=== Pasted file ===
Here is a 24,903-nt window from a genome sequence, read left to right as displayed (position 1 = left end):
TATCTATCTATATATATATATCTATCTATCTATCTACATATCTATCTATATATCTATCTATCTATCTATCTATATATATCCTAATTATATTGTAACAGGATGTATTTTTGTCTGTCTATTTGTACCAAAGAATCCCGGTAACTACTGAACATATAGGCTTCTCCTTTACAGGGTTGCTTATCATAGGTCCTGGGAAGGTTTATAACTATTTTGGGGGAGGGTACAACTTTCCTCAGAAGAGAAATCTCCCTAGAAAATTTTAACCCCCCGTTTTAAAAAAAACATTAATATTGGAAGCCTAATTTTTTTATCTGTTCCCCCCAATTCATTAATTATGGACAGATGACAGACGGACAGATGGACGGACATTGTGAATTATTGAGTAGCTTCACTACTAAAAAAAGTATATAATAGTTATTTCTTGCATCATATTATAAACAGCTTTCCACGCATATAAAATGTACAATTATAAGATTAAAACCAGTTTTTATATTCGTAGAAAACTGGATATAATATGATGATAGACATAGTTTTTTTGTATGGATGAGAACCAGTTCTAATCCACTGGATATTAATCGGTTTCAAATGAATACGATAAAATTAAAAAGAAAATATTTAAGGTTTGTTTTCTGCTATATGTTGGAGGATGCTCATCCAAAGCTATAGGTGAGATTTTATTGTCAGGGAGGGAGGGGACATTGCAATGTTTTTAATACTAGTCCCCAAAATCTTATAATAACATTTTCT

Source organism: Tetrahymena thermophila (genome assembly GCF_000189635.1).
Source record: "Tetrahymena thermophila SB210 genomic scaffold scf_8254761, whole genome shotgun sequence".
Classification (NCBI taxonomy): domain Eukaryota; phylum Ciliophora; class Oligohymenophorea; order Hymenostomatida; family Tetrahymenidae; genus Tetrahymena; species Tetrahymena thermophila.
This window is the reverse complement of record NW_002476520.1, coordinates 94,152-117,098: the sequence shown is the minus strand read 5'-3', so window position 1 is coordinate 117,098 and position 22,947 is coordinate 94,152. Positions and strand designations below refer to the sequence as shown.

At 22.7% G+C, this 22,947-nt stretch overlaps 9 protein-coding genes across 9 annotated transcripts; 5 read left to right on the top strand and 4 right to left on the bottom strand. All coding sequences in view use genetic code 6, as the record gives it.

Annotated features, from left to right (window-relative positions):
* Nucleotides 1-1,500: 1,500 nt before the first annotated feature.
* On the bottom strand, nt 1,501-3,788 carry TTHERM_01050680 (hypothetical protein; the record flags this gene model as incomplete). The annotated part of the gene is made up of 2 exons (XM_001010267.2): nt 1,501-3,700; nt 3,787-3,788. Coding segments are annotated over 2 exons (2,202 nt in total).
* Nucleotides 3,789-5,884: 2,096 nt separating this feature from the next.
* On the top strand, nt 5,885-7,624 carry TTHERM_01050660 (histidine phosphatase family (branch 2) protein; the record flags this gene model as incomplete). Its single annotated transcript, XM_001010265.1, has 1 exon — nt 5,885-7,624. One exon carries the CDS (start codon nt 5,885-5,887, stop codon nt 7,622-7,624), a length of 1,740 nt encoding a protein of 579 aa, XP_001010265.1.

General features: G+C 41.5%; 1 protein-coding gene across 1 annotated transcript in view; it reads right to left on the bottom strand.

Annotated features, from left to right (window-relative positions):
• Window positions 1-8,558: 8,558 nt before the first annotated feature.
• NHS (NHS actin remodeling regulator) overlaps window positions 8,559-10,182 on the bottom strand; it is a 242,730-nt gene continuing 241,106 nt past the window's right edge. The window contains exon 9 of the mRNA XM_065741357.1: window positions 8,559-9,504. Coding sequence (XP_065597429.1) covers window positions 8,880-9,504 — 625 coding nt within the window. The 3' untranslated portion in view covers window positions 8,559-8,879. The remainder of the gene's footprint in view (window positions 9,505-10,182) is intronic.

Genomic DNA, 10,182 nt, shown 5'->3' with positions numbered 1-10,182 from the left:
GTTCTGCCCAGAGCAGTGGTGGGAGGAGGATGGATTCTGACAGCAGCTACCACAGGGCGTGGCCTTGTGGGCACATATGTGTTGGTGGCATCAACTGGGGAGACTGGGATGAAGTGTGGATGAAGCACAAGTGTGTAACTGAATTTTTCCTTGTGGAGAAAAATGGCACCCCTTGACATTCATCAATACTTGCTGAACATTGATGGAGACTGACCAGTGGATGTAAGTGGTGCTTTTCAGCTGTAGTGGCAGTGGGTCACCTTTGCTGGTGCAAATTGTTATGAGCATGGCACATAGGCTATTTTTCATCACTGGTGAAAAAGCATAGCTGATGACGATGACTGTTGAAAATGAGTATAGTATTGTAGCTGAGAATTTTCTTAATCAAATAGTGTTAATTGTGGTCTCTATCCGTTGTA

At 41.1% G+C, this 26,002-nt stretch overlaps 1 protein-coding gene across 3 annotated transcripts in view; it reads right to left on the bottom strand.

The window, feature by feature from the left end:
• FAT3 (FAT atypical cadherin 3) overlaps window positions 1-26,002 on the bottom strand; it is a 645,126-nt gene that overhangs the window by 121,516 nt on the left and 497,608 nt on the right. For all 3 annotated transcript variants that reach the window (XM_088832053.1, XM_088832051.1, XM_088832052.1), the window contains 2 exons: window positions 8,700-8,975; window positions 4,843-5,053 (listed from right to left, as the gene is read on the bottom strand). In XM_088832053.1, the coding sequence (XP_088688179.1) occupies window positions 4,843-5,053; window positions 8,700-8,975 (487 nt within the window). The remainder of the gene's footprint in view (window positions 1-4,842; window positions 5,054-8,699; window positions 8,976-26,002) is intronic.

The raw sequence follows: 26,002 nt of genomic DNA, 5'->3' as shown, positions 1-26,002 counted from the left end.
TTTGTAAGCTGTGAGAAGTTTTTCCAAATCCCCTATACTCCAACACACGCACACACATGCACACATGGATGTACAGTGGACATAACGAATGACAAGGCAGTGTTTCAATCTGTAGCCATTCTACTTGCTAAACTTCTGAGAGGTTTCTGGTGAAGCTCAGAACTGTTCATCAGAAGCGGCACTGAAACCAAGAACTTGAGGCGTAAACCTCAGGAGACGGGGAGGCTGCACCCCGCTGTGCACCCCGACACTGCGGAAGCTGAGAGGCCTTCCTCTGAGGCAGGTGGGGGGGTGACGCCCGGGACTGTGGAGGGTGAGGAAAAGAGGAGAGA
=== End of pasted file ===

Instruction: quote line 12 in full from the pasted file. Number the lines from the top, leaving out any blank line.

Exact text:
* On the top strand, nt 5,885-7,624 carry TTHERM_01050660 (histidine phosphatase family (branch 2) protein; the record flags this gene model as incomplete). Its single annotated transcript, XM_001010265.1, has 1 exon — nt 5,885-7,624. One exon carries the CDS (start codon nt 5,885-5,887, stop codon nt 7,622-7,624), a length of 1,740 nt encoding a protein of 579 aa, XP_001010265.1.